Although he’s not 100% after a bout with mononucleosis, the word is that Michael Frazier will be able to give the eighth-ranked Gators some minutes off the bench Friday when they open the basketball season with North Florida in a 3 o’clock pre-Gator Growl afternoon special at the O-Dome. Even if he’s not fully recovered, Frazier is such a pure shooter that he will stretch the defense, which, of course, opens things up down low for Patric Young. It’s unclear how many games Dorian Finney-Smith and Damontre Harris will miss because of their suspensions, but there is a decent chance they will be back by next Tuesday when the Gators travel to Wisconsin.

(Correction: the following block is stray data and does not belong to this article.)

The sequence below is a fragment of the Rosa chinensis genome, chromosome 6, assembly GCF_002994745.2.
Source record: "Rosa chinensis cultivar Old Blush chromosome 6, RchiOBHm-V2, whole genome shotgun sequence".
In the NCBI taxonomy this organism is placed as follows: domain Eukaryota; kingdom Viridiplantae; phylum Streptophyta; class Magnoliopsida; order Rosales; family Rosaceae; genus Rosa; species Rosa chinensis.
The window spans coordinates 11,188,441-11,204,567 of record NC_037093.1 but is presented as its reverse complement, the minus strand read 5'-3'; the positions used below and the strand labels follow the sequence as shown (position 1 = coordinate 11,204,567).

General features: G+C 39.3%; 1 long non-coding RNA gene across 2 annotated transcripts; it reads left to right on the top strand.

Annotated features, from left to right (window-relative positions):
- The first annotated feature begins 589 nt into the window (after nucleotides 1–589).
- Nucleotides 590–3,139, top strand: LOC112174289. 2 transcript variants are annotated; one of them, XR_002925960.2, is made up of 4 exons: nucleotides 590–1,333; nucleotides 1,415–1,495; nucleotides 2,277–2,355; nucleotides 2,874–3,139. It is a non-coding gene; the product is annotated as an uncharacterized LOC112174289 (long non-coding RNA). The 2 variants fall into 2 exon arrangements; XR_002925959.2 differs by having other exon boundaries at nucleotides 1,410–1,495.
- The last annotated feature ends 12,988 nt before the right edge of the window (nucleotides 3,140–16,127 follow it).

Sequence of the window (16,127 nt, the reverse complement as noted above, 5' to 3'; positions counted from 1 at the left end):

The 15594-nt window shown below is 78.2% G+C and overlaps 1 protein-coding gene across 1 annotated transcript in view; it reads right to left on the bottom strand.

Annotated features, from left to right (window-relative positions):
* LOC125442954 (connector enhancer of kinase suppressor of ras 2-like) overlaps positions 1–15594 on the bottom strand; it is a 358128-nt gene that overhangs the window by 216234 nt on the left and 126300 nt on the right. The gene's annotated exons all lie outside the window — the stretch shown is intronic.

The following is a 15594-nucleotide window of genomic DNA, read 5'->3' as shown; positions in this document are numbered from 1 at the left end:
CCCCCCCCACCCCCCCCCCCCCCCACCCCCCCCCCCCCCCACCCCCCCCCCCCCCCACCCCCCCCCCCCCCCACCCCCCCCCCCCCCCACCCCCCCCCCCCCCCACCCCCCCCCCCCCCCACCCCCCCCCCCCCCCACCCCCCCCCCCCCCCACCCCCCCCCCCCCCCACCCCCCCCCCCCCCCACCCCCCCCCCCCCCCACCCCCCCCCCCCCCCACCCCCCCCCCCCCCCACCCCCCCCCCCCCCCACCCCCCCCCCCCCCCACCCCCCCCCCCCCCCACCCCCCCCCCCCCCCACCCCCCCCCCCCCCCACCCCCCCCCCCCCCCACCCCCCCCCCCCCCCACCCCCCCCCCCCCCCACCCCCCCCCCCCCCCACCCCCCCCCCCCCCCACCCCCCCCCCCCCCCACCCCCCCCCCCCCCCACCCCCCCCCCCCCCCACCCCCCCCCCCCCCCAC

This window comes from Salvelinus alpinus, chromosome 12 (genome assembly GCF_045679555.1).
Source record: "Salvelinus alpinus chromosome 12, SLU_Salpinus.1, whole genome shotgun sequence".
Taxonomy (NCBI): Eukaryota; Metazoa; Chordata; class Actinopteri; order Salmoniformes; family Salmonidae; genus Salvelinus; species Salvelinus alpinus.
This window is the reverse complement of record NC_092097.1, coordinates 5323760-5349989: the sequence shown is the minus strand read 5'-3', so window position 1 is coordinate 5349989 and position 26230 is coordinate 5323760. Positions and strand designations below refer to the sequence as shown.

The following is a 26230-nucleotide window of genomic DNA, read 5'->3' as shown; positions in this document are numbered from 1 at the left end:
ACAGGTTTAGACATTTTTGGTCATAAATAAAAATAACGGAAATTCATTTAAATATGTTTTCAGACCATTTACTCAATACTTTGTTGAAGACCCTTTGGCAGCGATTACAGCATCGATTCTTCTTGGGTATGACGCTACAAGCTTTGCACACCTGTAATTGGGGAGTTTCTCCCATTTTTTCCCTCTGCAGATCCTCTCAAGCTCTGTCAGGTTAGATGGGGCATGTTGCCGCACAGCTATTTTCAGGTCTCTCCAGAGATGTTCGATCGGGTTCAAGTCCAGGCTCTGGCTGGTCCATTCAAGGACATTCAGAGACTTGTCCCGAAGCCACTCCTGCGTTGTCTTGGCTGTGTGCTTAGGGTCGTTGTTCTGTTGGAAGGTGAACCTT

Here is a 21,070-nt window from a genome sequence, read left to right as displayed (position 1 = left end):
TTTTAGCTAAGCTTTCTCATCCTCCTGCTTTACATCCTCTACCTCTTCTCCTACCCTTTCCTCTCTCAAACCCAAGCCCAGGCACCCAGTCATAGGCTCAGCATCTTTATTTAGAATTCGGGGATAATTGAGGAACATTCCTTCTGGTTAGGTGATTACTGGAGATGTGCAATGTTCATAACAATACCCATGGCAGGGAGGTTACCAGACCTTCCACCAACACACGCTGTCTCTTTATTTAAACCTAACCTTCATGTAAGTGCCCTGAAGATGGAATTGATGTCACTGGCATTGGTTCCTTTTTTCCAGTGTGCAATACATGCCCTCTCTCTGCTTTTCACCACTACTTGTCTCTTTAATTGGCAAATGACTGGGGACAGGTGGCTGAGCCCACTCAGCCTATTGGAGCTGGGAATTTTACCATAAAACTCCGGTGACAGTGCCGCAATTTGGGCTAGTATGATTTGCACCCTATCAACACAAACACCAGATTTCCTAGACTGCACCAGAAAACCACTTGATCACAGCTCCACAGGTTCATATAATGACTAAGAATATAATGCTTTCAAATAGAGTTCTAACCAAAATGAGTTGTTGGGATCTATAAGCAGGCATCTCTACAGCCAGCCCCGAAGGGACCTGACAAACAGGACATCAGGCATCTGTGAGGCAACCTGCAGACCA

If you haven’t seen Baylor play this year, then think Oregon on steroids and you’re getting close. The Bears are AVERAGING 717.3 yards and 63.9 points per game. The Bears average 9.03 yards per play, 6.25 yards per rushing attempt and 13.3 yards per pass attempt. Quarterback Bryce Petty has thrown for 18 touchdowns against only one pick while averaging 13.9 yards per pass attempt. Tailback Lache Seastrunk (869 yards) averages 9.05 yards per carry and wide receivers Antwan Goodley (894 yards, eight touchdowns) and Tevin Reese (824 yards, eight touchdowns) average better than 23.5 yards per reception. And Baylor doesn’t pad its stats by playing the starters deep into the game. Only once in seven games have the starters gone beyond the first offensive series of the third quarter. This is the first of three straight games against ranked opponents for Baylor, which could move up in the BCS standings with three impressive wins.